BusinessDay
NigeriaDecides2023

Kidnapping: NYSC’s unsavoury advice on ransom payment

Of the various insecurity issues plaguing Nigeria today, kidnapping seems to be a lesser evil, though not without its own traumatic impact on victims and their relations who live, die and live again while the victims remain in the abductor’s den. So, nobody wishes to be abducted even for a minute.

Recently, many families, especially those whose children have graduated from school and preparing for their national service, were jolted by a section of the National Youth Service Corps’ (NYSC) pamphlet containing security tips for its staff and intending corps members.

That section of the pamphlet which has now become, not only infamous and unsavoury, but also embarrassing, advises corps members and their parents to prepare for ransom payment in case they are abducted while plying high risk routes.

Specifically, on page 56 of the pamphlet titled ‘Security Awareness and Education Handbook for Corps Members and Staff’, the corps members and staff are told to “alert family members, friends and colleagues to have someone on hand to pay off the ransom that could be demanded” in case they are kidnapped.

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The advice did not end there. On page 57 of the pamphlet, NYSC also advises both the staff and corps members to conduct themselves well when kidnapped, saying, “do not antagonise your captors, be polite and operate with reasonable regards.”

Continuing, it says, “show reasonable cooperation to the abductors and establish personal relationship with your abductors as soon as possible,…take no risk by attempting to escape; do not attempt to be a hero by making efforts to escape; make no statement to the media after your release without official clearance but share your experience with close associates.”

These are terrible security tips and, for us, it smacks of a government and its agency that have given up on an embarrassing security situation in which the country finds itself at the moment.

We wonder what message the NYSC and its managers are sending to Nigerian youths and their parents or guardians. While this sends cold shivers down the spines of corps members and their parents, it also sends good news and encouraging signals to the kidnappers that ‘business’ is coming.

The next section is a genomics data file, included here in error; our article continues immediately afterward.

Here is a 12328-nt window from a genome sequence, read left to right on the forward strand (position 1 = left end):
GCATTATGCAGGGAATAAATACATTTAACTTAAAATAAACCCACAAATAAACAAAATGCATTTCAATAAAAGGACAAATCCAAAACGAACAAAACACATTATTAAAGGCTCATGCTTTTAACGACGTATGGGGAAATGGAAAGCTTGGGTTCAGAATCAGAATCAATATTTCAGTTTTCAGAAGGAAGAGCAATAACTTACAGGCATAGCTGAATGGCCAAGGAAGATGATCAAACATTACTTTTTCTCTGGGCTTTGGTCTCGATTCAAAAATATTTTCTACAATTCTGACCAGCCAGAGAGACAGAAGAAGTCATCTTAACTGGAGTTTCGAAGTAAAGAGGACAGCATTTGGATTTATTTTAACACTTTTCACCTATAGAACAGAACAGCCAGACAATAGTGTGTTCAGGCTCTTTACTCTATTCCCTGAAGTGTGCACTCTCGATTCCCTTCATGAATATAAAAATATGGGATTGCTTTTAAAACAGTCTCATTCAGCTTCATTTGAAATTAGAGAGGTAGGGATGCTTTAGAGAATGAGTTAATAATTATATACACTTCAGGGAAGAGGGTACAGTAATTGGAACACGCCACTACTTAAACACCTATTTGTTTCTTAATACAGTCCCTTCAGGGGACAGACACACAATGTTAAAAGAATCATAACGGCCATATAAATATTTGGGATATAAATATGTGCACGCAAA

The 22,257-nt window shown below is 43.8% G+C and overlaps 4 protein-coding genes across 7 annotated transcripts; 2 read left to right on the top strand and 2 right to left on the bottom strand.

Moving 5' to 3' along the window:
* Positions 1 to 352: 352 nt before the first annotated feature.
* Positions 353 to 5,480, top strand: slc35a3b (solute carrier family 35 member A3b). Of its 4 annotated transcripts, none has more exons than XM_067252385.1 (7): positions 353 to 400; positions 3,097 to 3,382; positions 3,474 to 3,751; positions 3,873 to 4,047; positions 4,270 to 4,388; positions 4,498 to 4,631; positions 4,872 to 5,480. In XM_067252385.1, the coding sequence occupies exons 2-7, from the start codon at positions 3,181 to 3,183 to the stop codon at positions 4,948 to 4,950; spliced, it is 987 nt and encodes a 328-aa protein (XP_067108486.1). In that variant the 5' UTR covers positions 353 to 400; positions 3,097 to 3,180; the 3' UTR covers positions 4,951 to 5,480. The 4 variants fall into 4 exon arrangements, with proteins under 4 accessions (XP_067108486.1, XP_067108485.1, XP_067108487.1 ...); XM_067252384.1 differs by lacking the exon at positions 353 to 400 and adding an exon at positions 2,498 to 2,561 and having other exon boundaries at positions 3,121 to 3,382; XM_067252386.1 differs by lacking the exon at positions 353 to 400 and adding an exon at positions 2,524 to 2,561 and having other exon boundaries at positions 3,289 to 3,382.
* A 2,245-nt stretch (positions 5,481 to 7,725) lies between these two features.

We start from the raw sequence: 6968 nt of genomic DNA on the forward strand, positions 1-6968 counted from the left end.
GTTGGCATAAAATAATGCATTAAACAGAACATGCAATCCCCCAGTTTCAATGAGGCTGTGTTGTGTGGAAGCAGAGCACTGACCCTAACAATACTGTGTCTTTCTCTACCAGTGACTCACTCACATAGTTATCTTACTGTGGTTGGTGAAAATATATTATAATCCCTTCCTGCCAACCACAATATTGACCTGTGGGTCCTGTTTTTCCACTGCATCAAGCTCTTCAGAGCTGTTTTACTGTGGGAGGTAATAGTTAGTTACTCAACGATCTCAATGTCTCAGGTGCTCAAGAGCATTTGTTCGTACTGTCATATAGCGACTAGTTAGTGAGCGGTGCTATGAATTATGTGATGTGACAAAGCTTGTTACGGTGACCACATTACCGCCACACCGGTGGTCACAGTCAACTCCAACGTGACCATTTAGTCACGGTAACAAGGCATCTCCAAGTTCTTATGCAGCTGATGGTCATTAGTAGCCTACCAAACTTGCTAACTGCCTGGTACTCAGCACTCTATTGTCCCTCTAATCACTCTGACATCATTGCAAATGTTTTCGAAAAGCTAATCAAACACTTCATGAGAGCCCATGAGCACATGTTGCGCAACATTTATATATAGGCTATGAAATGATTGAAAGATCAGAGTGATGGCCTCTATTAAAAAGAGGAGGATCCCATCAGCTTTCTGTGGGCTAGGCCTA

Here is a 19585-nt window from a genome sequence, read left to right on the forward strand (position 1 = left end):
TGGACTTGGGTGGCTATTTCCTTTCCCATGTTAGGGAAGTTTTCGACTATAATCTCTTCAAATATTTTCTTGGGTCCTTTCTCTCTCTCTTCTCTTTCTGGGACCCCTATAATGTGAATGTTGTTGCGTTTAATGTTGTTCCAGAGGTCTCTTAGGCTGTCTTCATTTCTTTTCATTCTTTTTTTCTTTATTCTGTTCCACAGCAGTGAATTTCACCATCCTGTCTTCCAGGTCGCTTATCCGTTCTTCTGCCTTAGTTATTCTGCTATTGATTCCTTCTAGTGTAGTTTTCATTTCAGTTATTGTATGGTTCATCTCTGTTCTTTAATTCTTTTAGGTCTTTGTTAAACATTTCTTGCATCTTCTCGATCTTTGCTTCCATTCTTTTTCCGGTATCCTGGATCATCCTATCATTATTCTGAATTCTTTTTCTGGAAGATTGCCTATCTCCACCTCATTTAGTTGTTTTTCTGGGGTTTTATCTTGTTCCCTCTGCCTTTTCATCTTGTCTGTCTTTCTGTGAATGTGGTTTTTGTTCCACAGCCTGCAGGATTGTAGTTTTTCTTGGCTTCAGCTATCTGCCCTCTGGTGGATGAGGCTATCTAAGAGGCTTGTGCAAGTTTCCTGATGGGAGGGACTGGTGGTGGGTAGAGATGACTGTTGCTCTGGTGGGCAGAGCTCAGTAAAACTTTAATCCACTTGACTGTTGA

If the kidnappers know, as they have been told by default, that money has been gathered and kept for them by potential victims, they will be daring, brazen and brutal in dealing with their victims. That kind of information has the unfortunate tendency to raise ransom value.

This is a tacit way of encouraging parents to protest the posting of their children to those areas where the high-risk roads lead them to. No parent can risk the life of his or her child in the hands of kidnappers where chances of life and death are 50-50.

Again, even if the parents have all the money to pay ransom, their last wish and prayer for their child is for him or her to spend an hour with kidnappers which is not in any material way different from finding him or her in the midst of wolves.

President Muhammadu Buhari in his 61st independence anniversary broadcast to the nation talked glowingly about the Nigerian youth, describing them as “propellants for our today who provide guarantees that we would have a secure tomorrow.” He promised to remain focused on expanding opportunities for their participation in politics and governance.

We always feel pained listening to politicians who go out of their way to say what they don’t mean, but mean what they don’t say. It remains to be seen how the president is going to tackle the problems of Nigerian youths who, for lack of decent jobs, have taken to robbery, kidnapping and prostitution.

It is all the more painful that somebody somewhere, by an act of omission or commission, is encouraging kidnappers who are young people to kidnap fellow young people (corps members) because the parents have been advised to make provision for their release by paying ransom.

It smacks of a government and its agency that have given up on an embarrassing security situation in which the country finds itself at the moment

We are as worried as we are surprised that the president who sees the youths as “guarantees that we would have a secure tomorrow”, did not consider it necessary to devote just one out of his 101-paragraph independence speech to talk about the security situation in the country, which is largely a youth-based problem. Be it kidnapping, banditry, robbery or sectarian insurgency.

As a matter of course and as far as we are concerned, the best route to a guaranteed future for the country, especially for the youth, is addressing the insecurity problem that has crippled the economy.

Corps members constitute a veritable tool not only for Nigeria’s economic growth, but also for national integration and cohesion. Today, their safety is no longer guaranteed because kidnappers are now going to be on the lookout for them for the ‘prepare and keep ransom’, which NYSC has advised.

We admire and encourage the probe into the NYSC advice, which the House of Representatives has promised. But, we are of the view that a lot more needs to be done to ensure the safety of corps members and the guarantee for that has to come from the federal government.

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